Who is an “employee”?: The proposed changes impose the burden of proof on employers to prove they have not mistakenly classified an “employee” as an independent contractor in any proceeding in which the employer alleges a complainant is not an employee.
Vacation/Holiday Pay: Vacation entitlement to be increased as follows: (i) three weeks after five years; and (ii) four weeks after 10 years. The corresponding percentages for vacation pay will also be increased to, respectively, at least 6% after five years and 8% after 10 years. The minimum length continuous service requirement for holiday pay is also being eliminated.
New Leaves: The continuous service requirement to trigger entitlements to various leaves (i.e., medical leave, maternity leave, parental leave, leave related to critical illness and leave related to death or disappearance of a child) will be removed. Other changes/amendments include:
- Personal leave of up to five days in every calendar year for illness, injury, carrying out responsibilities related to the health or care of a family member, carrying out responsibilities related to the education of a family member who is under 18 years of age, urgent matters concerning the employee or a family member, attending a citizenship ceremony, and any other reason prescribed by regulation. Three of these days are to be paid after three months of continuous employment. Employers will have a limited right to request documentation to support the reasons for the leave.
- Unpaid leave for pregnant or nursing women if it is determined by a health care practitioner that the employee cannot perform duties of the job (including modified duties) without risk.
- Unpaid jury leave for employees who are jurors, witnesses or are required to participate in jury selection.
- Employees who are victims of family violence who have completed three months of employment will be paid for their first five days of leave.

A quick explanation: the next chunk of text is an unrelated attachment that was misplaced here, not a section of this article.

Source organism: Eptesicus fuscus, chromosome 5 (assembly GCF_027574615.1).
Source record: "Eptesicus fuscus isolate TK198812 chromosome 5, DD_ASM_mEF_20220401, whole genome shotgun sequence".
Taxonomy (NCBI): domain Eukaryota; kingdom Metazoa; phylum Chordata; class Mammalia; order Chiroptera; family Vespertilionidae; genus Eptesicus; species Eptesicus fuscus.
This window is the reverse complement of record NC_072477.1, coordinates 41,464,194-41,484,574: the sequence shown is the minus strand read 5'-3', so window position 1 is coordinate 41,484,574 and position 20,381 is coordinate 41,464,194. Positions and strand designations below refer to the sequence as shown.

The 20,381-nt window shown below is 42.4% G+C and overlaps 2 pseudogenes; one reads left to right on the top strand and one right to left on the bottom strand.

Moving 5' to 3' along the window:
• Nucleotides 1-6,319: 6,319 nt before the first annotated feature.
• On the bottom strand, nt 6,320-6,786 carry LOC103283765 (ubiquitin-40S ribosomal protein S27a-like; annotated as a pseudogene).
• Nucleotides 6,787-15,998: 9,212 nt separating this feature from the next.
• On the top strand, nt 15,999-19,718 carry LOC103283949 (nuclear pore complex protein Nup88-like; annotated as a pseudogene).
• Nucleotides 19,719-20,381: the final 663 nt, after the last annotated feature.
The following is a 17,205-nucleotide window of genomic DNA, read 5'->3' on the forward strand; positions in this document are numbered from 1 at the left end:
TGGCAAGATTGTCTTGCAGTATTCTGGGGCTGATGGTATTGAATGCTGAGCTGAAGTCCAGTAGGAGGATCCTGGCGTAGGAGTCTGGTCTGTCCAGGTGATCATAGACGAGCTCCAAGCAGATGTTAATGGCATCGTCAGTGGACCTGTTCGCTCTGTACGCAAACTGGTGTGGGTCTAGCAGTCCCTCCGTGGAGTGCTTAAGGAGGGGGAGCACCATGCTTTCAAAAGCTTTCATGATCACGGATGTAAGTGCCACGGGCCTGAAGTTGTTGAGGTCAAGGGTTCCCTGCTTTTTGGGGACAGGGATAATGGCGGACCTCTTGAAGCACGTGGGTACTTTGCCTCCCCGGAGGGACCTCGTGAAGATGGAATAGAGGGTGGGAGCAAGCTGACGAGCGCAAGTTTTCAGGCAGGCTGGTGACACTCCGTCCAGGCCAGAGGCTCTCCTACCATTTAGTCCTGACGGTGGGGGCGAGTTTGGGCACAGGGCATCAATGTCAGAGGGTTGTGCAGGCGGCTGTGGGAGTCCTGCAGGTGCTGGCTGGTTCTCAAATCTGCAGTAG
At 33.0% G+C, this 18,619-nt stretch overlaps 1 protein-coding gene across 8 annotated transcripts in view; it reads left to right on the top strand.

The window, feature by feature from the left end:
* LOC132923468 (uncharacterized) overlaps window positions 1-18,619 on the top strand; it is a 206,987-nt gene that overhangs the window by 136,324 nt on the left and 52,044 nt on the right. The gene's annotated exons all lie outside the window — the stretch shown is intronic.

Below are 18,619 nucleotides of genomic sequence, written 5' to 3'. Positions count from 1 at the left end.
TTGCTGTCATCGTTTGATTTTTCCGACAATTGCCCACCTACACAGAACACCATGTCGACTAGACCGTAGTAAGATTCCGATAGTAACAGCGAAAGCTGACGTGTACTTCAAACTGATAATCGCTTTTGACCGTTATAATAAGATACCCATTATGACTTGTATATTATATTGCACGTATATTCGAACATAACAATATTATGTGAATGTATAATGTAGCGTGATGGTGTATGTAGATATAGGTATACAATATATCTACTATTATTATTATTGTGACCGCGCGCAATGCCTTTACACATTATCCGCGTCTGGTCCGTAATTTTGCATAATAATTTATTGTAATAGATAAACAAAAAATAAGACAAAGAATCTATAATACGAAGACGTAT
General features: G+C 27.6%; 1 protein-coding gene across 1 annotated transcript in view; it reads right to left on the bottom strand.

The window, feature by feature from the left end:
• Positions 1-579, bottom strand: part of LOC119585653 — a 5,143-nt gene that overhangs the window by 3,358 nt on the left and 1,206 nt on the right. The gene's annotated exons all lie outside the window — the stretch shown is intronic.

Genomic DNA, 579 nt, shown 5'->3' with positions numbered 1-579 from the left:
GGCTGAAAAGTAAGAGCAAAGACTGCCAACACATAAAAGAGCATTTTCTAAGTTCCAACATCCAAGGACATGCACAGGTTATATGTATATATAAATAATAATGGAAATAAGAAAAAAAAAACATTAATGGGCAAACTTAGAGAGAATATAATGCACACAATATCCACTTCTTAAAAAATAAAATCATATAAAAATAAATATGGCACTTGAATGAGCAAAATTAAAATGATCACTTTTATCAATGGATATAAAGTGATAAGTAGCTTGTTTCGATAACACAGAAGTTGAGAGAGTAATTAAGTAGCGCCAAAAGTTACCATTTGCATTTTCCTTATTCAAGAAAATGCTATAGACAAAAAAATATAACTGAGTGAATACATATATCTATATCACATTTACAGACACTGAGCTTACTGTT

- Scheduling: Employers will have to provide an employee with his/her work schedule in writing at least 96 hours before the start of the employee’s first work period/shift under that schedule. If an employer fails to meet these requirements, employees will have a right to refuse work. Similar to the Bill 148 amendments in Ontario, there will be exceptions to account for emergencies. Some industries will also be exempted and primacy will be given to collective agreements if a collective agreement provides an alternate time frame or provides that the section does not apply.
Shift Breaks: Employers will have to provide an unpaid break of 30 minutes after five consecutive hours between shifts. In addition, after eight consecutive hours of work, employers must provide a paid rest between shifts. Exemptions are provided for emergencies and certain industries. For employees who are nursing or have medical issues, there is also a requirement to provide unpaid breaks.
Work-Related Expenses: Employees will be entitled to reimbursement of reasonable work-related expenses, subject to certain conditions.
The new Pay Equity Act
In addition to the above changes to the Code, Bill C-86 also proposes a new Pay Equity Act. It would introduce several measures to address pay equity including:
require employers to establish plans for pay equity;
require certain employers to implement committees to deal with pay equity;
establish a commissioner to administer and enforce the Pay Equity Act; and
implement monetary penalties to ensure compliance.
Note that the specific requirements will vary based on the size of employer. For a more detailed assessment of the proposed pay equity legislation, see our blog post on the subject.